The loonie was unchanged at 95.9 cents US.
The currency had advanced more than half a U.S. cent Thursday after Statistics Canada said that gross domestic product grew by 0.3 per cent in August against the 0.2 per cent rise that was expected.
The loonie showed little activity despite encouraging economic readings Friday in the United States and China, two major trading partners.
HSBC Corp. said its monthly purchasing managers’ index for China showed its best improvement in seven months, rising to 50.9 from September’s 50.2.
An industry group, the China Federation of Logistics and Purchasing, said its index rose to 51.4 from the previous month’s 51.1.
The Institute for Supply Management also reported that the U.S. factory sector expanded more than expected in October, rising to 56.4 from 56.2 in September. Anything above 50 indicates expansion.
The ISM data is being carefully weighed as to how it might affect the timing of the U.S. Federal Reserve in cutting back on a key stimulus program, its monthly purchases of US$85 billion of bonds.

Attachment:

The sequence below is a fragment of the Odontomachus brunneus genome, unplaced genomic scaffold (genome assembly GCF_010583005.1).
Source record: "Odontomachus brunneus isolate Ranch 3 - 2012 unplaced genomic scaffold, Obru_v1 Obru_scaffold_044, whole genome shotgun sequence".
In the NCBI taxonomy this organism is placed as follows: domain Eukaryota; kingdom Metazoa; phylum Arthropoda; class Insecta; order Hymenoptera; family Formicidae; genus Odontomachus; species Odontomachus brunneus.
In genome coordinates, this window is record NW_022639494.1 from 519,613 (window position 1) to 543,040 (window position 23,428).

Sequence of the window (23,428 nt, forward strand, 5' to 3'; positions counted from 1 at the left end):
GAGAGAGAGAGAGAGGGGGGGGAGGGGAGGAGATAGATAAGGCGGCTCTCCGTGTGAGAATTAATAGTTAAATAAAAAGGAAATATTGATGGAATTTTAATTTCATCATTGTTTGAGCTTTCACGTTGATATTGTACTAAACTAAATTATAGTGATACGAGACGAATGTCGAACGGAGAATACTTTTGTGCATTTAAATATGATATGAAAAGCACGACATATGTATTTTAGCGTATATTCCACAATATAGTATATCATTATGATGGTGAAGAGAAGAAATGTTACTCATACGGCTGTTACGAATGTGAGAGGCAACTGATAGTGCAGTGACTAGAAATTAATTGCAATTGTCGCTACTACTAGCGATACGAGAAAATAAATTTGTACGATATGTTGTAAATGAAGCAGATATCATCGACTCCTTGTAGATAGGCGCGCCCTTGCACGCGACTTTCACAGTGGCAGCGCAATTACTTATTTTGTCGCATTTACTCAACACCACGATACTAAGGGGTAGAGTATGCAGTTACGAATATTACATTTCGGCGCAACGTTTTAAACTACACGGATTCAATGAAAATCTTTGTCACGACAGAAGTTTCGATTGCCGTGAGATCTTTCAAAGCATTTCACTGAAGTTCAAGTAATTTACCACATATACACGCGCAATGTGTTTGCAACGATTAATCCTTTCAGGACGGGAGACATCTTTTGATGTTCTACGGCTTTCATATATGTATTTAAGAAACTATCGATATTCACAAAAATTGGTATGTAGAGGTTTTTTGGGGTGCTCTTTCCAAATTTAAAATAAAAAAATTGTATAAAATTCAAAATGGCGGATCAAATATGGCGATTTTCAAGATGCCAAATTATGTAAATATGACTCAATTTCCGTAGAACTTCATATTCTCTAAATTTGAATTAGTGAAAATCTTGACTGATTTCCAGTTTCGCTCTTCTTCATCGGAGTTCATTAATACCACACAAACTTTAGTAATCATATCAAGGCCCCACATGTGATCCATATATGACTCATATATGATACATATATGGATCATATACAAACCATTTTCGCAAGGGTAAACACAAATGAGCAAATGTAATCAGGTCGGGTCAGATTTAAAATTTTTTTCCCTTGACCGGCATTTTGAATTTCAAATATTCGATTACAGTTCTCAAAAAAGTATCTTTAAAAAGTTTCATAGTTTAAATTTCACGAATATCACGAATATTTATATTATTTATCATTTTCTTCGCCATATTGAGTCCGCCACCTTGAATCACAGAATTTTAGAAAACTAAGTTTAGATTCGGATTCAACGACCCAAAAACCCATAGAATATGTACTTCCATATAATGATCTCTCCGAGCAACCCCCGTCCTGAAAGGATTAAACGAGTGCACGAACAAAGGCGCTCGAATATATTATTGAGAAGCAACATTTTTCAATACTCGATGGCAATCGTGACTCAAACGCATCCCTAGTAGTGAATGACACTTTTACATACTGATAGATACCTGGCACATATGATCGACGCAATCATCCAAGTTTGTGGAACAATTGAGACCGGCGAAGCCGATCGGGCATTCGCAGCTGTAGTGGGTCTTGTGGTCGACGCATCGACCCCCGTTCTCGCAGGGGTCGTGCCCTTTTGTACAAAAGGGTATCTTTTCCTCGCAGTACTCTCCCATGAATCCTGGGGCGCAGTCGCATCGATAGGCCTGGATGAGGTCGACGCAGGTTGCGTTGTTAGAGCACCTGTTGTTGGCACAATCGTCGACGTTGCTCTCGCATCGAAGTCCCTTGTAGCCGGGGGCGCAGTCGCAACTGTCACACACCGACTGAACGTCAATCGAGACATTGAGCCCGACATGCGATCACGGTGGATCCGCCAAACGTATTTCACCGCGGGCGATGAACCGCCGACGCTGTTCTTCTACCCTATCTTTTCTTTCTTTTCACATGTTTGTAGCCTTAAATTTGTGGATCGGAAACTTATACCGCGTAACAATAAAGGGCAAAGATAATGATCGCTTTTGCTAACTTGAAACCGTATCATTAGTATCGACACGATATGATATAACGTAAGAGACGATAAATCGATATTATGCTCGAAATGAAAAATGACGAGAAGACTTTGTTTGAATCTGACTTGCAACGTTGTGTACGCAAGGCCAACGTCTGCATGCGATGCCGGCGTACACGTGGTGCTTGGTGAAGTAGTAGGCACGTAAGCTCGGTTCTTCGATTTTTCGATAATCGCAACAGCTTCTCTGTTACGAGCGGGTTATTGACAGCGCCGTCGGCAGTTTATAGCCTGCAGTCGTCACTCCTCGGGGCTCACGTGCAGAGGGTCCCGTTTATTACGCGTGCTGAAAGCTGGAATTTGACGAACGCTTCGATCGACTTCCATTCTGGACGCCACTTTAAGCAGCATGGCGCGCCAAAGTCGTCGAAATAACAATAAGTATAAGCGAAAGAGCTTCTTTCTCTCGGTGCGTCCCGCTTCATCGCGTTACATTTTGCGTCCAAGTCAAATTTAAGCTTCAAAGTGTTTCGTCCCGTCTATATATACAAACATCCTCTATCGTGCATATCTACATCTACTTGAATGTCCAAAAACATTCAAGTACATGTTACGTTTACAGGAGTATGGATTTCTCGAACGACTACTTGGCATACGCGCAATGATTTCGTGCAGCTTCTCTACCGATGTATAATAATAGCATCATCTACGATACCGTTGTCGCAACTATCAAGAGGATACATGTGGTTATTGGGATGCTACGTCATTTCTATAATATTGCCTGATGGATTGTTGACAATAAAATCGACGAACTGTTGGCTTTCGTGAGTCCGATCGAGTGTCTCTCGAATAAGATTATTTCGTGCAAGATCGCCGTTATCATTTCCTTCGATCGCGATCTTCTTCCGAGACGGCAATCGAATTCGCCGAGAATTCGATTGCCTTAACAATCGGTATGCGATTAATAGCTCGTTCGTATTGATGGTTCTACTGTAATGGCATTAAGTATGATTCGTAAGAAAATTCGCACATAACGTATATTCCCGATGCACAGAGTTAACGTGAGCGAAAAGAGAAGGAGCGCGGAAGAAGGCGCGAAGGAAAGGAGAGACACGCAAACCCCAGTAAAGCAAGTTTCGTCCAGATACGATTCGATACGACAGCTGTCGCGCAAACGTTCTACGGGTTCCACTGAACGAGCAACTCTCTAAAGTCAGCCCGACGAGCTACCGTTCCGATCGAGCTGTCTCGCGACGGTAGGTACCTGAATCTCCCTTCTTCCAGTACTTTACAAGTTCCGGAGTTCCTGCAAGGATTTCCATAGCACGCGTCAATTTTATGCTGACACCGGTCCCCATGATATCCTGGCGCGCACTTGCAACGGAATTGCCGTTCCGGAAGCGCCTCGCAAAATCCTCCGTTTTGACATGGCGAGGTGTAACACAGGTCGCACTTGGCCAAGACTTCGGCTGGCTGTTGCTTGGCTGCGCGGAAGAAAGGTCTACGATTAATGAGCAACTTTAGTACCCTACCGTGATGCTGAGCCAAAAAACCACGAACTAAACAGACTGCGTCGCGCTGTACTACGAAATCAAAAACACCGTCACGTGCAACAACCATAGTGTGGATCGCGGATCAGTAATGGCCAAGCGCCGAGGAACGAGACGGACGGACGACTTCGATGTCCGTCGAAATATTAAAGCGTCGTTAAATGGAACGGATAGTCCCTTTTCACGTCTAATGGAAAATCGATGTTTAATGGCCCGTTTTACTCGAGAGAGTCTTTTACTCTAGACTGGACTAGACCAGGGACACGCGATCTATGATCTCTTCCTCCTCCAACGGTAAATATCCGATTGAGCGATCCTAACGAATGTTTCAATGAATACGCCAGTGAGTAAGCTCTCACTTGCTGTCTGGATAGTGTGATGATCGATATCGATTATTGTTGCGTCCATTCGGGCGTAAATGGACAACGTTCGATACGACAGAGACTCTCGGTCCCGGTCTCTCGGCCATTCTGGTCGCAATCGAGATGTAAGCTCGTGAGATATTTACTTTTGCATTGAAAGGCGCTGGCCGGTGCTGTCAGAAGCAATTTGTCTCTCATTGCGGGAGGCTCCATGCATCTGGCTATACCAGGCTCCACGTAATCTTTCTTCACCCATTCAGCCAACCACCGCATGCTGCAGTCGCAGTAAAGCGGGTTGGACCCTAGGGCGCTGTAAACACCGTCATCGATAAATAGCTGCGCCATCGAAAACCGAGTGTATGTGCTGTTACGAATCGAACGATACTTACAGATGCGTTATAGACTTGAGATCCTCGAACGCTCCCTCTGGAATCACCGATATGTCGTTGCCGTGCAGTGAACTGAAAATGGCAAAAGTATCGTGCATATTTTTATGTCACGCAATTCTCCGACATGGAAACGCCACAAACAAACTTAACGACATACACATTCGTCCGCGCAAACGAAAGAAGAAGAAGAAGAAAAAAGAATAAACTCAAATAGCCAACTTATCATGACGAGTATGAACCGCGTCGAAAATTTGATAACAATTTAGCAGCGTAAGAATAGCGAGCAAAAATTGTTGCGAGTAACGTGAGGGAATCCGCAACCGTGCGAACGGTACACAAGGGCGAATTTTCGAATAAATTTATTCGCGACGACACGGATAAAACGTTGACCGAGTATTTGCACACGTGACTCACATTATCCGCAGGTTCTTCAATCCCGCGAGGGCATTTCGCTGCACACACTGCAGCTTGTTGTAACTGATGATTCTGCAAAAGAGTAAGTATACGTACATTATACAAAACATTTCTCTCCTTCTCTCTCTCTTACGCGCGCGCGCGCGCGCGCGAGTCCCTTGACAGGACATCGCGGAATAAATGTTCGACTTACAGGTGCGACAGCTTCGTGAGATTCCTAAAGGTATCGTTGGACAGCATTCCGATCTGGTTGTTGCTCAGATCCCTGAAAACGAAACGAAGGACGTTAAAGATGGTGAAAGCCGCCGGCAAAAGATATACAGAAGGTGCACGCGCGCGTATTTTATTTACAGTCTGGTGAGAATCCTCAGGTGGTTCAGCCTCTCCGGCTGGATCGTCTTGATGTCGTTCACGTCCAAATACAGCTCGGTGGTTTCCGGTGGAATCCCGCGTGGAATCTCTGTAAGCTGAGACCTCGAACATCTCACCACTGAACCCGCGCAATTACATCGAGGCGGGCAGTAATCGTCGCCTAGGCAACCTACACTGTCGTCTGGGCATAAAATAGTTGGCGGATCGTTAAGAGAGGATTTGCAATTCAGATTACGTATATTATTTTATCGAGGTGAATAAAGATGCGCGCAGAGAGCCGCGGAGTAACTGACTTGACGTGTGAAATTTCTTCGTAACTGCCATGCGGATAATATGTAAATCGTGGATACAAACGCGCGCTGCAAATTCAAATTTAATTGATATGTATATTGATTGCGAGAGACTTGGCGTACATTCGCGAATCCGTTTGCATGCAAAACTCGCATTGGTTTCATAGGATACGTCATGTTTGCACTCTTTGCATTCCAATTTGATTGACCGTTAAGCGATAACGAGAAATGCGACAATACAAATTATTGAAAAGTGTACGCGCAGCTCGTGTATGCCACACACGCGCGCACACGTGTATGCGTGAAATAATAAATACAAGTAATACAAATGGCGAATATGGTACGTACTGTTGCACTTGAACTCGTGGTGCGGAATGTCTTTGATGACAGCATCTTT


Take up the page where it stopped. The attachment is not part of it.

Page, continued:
Earlier this week, the Fed said it would carry on with the program, which is credited with keeping long term rates low and therefore encouraging more people to buy equities. But there is much speculation about when the Fed might start to taper those asset purchases.
China’s economic growth rebounded to 7.8 per cent in the three months ended in September from the previous quarter’s two-decade low of 7.5 per cent.
Strong Chinese data often helps lift commodity prices, which in turn supports the Canadian dollar.
However, commodities were lacklustre Friday with December crude on the New York Mercantile Exchange down $1.77 to US$94.61 a barrel. Crude has fallen 3.3 per cent this week following data out mid-week showing a sharp spike in U.S. supplies last week.
December copper had received an earlier boost from the Chinese data but later was unchanged at US$3.30 a pound while December bullion moved $15.50 lower to US$1,308.20 an ounce.